All of Australia’s solar farms tell these lies. All of Australia’s wind farms tell these lies. All of Australia’s (and the world’s) 100% renewable energy advocates tell these lies. Greenwashing isn’t just something practised by big business, it’s endemic from the bottom to the top.
When politicians talk about renewables being the cheapest form of electricity, they are finessing the language to mislead people without being caught in a lie. Comparing prices of fundamentally different things is always difficult. And a robust 24x7 grid supply of electricity is a very different thing from something that is available for a restricted period at an unreliable rate. Imagine if our hospitals employed solar doctors, who only worked when the sun was shining. Would Chris Bowen still stand up and defend them as the cheapest form of medicine? Anybody who did this would and should be sacked. So why do politicians and everybody else get away with what should be viewed as rank dishonesty?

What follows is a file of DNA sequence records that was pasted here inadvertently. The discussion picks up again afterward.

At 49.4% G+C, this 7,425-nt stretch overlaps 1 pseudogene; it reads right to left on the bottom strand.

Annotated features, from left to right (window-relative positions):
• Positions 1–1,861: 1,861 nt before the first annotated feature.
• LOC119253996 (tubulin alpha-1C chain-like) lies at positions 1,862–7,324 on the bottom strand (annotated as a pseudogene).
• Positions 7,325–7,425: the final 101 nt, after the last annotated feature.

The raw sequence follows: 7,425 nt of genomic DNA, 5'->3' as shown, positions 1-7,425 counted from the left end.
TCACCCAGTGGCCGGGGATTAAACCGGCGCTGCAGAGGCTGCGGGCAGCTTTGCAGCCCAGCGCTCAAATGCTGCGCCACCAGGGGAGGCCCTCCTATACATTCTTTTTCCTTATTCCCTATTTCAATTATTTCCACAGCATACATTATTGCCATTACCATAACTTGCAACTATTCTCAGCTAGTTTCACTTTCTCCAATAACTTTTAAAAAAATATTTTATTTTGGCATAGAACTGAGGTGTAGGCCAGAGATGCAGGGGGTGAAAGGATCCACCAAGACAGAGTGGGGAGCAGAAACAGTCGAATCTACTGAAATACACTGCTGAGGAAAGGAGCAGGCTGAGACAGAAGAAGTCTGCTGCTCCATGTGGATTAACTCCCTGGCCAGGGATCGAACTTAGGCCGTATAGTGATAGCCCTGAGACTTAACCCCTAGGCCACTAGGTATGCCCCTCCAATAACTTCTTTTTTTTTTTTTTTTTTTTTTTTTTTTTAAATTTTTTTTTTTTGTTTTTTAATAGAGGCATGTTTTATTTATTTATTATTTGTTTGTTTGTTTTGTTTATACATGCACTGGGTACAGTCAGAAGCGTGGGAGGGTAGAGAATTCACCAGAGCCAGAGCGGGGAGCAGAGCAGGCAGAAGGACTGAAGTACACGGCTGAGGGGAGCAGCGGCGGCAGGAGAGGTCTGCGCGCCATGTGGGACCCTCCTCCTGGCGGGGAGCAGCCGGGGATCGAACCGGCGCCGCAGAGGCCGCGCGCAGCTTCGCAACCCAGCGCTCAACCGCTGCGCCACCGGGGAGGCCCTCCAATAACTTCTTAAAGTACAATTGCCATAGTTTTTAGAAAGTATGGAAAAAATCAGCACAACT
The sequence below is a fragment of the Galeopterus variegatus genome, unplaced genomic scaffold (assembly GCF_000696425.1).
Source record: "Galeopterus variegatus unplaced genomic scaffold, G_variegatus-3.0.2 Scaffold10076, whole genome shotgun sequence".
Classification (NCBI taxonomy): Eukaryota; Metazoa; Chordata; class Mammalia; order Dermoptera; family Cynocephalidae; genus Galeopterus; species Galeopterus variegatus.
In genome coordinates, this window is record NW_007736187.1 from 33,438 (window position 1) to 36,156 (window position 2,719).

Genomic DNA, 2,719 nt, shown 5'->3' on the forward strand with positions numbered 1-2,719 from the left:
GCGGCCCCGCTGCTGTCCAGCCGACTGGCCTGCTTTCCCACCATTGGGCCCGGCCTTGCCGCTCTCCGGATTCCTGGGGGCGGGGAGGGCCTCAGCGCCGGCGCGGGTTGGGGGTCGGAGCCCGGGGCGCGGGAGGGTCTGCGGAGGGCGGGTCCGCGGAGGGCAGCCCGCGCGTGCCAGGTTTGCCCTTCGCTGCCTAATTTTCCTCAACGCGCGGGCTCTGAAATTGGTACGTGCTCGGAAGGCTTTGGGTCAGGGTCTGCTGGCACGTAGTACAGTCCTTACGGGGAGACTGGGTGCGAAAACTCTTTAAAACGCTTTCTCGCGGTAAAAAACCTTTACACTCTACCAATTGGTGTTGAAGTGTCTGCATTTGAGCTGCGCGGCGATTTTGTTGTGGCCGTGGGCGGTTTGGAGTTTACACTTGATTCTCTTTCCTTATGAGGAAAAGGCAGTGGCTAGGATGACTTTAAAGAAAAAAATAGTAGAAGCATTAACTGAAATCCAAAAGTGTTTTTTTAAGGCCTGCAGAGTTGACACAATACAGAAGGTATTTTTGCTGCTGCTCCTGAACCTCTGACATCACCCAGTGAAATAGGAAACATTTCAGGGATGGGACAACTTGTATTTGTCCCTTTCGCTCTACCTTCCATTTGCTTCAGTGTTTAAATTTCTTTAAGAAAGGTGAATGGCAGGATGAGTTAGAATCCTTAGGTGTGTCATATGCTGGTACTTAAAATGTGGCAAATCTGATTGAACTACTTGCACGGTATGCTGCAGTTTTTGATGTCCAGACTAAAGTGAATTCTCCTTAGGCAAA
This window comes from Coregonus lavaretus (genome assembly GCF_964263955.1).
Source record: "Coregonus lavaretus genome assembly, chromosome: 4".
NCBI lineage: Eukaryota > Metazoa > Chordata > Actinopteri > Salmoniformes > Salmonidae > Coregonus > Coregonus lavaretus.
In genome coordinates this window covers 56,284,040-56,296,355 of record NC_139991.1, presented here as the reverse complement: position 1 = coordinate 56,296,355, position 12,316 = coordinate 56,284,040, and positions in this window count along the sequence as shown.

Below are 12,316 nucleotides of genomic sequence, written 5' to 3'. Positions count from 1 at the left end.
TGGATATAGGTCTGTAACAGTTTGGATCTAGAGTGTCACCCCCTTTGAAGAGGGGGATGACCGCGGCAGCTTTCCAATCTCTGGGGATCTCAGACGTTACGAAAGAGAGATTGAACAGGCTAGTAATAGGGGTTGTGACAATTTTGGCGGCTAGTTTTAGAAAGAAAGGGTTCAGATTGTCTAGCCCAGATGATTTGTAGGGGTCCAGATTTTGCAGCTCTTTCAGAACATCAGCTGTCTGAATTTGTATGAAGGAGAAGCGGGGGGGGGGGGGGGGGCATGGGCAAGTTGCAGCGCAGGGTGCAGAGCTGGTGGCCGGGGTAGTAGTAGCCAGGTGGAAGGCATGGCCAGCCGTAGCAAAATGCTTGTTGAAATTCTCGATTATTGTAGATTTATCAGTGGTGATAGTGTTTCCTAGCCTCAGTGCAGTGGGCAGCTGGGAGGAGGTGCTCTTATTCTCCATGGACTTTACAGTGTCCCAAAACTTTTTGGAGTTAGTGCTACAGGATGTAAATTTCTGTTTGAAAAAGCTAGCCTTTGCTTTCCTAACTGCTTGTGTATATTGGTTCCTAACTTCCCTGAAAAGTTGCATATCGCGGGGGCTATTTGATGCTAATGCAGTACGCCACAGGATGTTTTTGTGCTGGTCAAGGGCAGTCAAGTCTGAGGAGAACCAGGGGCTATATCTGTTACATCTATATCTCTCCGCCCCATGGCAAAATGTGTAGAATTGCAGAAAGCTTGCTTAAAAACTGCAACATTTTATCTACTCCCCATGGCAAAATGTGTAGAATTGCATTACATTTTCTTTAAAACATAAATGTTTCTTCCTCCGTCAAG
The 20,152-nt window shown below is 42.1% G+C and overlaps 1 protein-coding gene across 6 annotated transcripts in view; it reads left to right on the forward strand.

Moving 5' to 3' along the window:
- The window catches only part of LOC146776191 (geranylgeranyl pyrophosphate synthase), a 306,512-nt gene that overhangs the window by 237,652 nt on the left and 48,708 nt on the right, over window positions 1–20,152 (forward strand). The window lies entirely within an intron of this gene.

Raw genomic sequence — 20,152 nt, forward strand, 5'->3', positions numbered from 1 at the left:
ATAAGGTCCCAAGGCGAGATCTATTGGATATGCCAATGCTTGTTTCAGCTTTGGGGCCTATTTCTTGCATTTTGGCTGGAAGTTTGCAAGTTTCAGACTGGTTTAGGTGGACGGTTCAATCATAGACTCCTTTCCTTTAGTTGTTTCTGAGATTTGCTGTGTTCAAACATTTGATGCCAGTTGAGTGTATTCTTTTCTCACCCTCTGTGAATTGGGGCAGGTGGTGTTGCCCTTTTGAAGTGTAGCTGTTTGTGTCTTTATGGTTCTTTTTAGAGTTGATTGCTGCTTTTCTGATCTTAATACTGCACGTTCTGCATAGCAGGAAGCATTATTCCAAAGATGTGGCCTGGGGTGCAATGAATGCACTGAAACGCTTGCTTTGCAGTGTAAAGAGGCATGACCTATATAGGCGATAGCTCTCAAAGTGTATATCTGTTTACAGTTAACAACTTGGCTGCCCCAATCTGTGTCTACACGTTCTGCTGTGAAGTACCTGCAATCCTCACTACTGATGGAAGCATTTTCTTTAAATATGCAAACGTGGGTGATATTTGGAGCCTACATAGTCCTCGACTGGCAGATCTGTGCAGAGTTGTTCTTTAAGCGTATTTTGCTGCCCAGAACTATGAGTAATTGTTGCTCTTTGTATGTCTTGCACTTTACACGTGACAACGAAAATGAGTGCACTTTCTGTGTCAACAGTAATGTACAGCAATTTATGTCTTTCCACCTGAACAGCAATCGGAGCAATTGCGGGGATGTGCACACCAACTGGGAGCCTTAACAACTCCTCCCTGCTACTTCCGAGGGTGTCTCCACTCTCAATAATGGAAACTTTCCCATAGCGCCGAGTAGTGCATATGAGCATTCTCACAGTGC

I suggest it is because they are too lazy to try and think climate solutions right through, from start to finish. I did a series of posts a while back starting with renewable experts from three big US renewable labs who were pretty clear; they really had tried to calculate the 100% renewable endgame; the truth is that 100% renewable electricity is really hard and 100% renewable energy is pretty well impossible and highly undesirable. The difficulties even for the easier special case of electricity, start at about 80% and just get increasingly harder as you approach 100%. Compare the views of those experts with Australia’s 100% renewable liars:
“Do we have a deal for you! … just pay us and we can present you with a big badge saying 100% renewable! You won’t have to think, or change what you are doing, just sign here!”.
P.S. The story about my vegan mate was, of course, entirely fictional. Everybody gets what it means to be vegan, and everybody gets what it means to be 100% renewable, they lie about it because the real thing is much too difficult. Real action on climate starts by telling the truth. But the story about a vegan is also useful for another reason. If you can't change your diet, then how do you expect big industries to invent complex new processes, open new mines, change every little thing about the way they work ... while you can't even change your diet!